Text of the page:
Tamarix aphylla is the largest known species of Tamarix, with heights up to 18 metres (59 ft). The species has a variety of common names, including Athel tamarisk, Athel tree, and Athel pine. It is an evergreen tree, native across North, East, and Central Africa, through the Middle East, and into parts of Western and Southern Asia. Tamarix aphylla is found along watercourses in arid areas. It is very resistant to saline and alkaline soils. Its range extends from latitude 35°N to 0°N, and its W–E range extends from Morocco and Algeria in North Africa, eastwards to Egypt, and south to the Horn of Africa and into Kenya. It is found in the Middle East and the Arabian Peninsula, east through Iran, and into Pakistan, Afghanistan, and India.
Tamarix aphylla grows as a tree to 18 metres (59 ft) high. The tiny leaves are alternately arranged along the branches, and exude salt, which can form a crusted layer on the surface, and drip onto the ground beneath. The species can reproduce by seed, by suckering, or from a cutting. It blooms between July till November.
Tamarix aphylla has been used as a windbreak and shade tree in agriculture and horticulture for decades, especially in dryer regions such as the western United States and central and western Australia. Due to its higher fire adaptability, it can be used as a barrier to fire. Even when dry, the wood of Tamarix is difficult to burn, due to the high ash content (30–40%) and higher salt content of its foliage. After a fire it usually regrows, unless the root-crown is destroyed.
The nectar from the blossoms of Tamarix aphylla produces high-quality honey with a unique taste. Due to the drought- and salt-tolerant properties of the tree, it could be planted as an agroforestry species, as well as for reclamation of marginal lands. A vegetative propagation method for the tree using the aeroponics technique has recently been developed.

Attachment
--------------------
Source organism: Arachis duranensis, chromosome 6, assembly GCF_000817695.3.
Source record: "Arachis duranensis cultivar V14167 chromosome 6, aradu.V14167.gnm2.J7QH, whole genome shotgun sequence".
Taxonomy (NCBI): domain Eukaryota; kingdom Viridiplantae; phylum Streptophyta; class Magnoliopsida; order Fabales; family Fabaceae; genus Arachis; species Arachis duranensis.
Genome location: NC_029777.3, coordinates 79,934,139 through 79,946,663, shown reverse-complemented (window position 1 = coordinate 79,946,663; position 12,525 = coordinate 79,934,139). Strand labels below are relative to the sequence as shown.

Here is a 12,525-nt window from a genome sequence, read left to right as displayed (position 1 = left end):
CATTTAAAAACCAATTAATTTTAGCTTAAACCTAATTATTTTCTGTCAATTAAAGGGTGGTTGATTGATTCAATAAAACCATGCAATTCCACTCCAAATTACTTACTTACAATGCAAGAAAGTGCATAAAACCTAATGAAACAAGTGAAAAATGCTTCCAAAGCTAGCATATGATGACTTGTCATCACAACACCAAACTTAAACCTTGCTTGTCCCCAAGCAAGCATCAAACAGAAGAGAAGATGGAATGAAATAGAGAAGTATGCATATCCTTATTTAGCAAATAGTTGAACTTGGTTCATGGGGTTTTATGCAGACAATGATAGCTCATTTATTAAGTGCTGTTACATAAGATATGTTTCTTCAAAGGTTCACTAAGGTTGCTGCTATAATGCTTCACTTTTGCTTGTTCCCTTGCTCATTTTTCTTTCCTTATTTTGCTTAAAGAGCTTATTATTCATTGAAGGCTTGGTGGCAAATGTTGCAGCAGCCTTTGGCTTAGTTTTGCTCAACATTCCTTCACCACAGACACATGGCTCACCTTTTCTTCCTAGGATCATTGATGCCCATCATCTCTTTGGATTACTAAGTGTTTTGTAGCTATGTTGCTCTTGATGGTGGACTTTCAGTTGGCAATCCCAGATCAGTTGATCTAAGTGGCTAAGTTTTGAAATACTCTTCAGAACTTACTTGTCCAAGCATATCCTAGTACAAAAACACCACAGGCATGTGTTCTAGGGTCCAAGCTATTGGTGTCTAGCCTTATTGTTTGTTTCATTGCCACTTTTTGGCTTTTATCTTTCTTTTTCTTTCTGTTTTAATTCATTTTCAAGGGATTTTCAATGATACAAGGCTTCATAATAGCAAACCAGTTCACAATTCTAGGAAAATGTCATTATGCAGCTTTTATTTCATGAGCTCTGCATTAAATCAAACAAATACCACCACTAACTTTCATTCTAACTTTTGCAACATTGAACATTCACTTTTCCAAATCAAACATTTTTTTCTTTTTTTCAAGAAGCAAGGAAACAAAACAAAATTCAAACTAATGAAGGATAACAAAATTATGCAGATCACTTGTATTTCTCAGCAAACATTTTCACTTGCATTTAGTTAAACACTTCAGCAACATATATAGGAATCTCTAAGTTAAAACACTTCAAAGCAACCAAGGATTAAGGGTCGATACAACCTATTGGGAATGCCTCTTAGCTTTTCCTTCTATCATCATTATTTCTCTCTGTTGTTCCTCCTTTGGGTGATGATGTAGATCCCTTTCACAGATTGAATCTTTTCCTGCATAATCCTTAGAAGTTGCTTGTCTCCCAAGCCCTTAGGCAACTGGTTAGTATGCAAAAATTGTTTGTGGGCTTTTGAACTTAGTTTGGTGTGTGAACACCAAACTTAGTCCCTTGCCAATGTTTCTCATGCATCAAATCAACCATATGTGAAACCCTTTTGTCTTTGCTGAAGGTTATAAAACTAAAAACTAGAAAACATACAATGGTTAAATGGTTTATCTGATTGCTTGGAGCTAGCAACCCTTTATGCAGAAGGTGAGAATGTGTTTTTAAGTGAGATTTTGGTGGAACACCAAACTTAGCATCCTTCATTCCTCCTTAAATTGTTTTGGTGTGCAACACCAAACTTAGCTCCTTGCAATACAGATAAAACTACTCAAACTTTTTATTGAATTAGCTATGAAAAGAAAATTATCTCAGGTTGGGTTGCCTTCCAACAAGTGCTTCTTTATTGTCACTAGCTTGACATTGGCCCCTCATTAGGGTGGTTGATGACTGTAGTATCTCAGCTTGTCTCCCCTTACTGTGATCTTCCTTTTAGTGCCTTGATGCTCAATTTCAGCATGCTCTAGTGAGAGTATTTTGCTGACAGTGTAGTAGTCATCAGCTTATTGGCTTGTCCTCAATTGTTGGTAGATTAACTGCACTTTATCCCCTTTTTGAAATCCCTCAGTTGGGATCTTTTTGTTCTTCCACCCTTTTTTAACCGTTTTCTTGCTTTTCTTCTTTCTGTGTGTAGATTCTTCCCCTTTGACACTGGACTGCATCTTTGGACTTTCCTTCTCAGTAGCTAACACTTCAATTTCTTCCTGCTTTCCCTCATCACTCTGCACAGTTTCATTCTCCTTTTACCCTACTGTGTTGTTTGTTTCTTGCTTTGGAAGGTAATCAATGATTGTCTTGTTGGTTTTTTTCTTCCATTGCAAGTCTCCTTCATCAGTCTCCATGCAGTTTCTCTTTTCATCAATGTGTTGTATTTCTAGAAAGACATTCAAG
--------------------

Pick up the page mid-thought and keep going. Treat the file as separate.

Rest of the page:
Within these regions, it has spread, most dramatically and noticeably in central Australia after the floods of 1974 along the Finke River in the Northern Territory. Since then it has become a serious weed and invasive species in the Northern Territory and Western Australia. The species had been present for many decades without much spread before this. It tends to use more water than most native plants in Australia, which it outcompetes. It has replaced the indigenous eucalyptus along watercourses in the interior. It has been declared a weed of national significance in Australia.
It is commonly used for windbreaks on the edges of agricultural fields and as a shade tree in the deserts of the Southwestern United States. This species has not naturalized in areas of the United States where it has been grown, unlike other species in the genus Tamarix that are vigorously invasive.
Most botanists and Bible scholars believe that the eshel tree planted by Abraham in the Book of Genesis, was Tamarix aphylla, Carl Linnaeus wrote that its name was derived from the Ancient Greek 'a' "without", and 'phyllon' "leaf".
In Urdu and Hindi, the tree is called farash (فراش) and in Punjabi, it is called kooan (کواں). In Baluchi, it is called shakargaaz or siahgaaz. In Saraiki, it is called Khagal.
2,6-Digalloyl glucose and 3,6-digalloyl glucose are gallotannins found in galls of T. aphylla.